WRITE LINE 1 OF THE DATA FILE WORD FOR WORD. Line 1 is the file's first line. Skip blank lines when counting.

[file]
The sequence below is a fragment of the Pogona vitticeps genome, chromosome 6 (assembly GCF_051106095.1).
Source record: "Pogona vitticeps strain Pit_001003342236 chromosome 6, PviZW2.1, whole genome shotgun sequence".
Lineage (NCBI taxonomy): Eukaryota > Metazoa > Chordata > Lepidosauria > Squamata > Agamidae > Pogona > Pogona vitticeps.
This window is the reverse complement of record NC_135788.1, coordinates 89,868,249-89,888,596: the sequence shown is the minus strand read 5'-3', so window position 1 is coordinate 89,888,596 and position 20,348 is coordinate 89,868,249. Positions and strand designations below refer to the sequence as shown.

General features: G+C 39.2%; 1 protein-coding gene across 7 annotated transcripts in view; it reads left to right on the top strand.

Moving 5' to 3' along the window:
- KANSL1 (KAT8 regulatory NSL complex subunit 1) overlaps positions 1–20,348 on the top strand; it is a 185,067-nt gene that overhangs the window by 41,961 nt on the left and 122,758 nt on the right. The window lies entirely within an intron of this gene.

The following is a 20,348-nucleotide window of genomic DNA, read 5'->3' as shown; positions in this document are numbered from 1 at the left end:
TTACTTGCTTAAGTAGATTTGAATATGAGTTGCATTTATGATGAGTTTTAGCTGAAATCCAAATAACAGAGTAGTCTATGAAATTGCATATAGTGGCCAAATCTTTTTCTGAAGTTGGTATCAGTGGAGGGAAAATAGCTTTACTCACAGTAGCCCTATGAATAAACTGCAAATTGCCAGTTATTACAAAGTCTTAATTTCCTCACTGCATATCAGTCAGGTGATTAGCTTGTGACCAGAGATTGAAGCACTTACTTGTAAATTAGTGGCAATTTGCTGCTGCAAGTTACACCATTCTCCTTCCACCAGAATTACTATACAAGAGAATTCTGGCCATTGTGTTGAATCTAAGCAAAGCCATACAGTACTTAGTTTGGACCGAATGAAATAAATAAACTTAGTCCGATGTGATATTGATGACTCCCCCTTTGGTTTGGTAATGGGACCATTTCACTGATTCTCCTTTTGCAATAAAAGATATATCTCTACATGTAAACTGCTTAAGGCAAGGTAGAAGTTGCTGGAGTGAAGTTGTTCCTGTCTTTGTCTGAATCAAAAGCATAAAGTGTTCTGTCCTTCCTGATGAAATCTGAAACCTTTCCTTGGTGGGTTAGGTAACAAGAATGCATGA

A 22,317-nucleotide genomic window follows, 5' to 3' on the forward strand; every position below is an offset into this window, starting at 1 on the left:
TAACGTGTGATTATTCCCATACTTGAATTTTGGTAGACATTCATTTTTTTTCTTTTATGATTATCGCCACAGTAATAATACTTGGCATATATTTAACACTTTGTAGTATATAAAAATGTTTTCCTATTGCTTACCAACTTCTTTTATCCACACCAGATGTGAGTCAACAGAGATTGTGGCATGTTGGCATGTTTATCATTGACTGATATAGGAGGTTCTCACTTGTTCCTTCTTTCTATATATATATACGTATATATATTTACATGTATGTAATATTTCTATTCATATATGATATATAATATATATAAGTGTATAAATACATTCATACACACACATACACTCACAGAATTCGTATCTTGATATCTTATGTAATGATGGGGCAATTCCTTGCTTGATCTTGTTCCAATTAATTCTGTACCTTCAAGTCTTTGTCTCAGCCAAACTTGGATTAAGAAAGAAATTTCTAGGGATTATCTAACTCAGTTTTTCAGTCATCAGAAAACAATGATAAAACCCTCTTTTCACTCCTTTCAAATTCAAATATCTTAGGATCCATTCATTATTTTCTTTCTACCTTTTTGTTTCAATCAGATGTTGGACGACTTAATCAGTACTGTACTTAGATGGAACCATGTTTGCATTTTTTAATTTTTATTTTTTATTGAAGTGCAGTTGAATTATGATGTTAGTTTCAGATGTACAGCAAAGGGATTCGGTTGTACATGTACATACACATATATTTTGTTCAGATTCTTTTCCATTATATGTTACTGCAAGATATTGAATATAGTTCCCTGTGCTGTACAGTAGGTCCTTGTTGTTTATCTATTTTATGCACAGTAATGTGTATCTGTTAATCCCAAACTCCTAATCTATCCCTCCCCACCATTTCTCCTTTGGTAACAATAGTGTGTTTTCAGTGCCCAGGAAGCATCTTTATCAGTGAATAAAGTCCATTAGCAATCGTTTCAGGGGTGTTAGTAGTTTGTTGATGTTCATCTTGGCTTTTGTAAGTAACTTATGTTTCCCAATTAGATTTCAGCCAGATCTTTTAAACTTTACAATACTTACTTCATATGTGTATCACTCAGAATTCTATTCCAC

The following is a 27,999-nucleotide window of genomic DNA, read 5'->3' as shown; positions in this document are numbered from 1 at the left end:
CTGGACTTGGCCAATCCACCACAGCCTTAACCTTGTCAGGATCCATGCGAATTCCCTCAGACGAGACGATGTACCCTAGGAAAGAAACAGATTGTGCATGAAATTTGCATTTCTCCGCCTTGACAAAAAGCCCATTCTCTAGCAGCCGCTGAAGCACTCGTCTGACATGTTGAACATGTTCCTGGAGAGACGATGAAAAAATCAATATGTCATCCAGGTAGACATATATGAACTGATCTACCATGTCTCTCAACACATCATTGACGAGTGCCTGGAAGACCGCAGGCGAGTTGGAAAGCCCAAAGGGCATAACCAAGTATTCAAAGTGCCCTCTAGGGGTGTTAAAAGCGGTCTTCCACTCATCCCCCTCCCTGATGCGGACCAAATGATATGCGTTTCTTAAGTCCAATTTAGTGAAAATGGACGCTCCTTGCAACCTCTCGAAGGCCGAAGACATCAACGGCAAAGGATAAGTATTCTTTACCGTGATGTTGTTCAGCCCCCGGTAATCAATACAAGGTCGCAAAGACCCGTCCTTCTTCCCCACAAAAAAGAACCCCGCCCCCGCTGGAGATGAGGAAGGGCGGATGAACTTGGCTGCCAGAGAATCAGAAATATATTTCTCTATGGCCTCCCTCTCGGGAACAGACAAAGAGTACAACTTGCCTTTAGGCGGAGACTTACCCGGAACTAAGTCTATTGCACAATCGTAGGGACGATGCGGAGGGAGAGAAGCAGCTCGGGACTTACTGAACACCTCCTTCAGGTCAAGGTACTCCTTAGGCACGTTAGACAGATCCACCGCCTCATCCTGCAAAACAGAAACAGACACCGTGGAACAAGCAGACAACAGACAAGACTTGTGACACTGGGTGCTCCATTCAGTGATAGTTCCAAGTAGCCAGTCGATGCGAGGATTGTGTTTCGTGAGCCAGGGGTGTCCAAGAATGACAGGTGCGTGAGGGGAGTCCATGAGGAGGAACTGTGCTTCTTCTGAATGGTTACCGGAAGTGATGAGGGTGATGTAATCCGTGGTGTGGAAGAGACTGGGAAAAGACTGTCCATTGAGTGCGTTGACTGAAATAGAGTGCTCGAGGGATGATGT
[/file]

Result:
The sequence below is a fragment of the Pogona vitticeps genome, chromosome 6 (assembly GCF_051106095.1).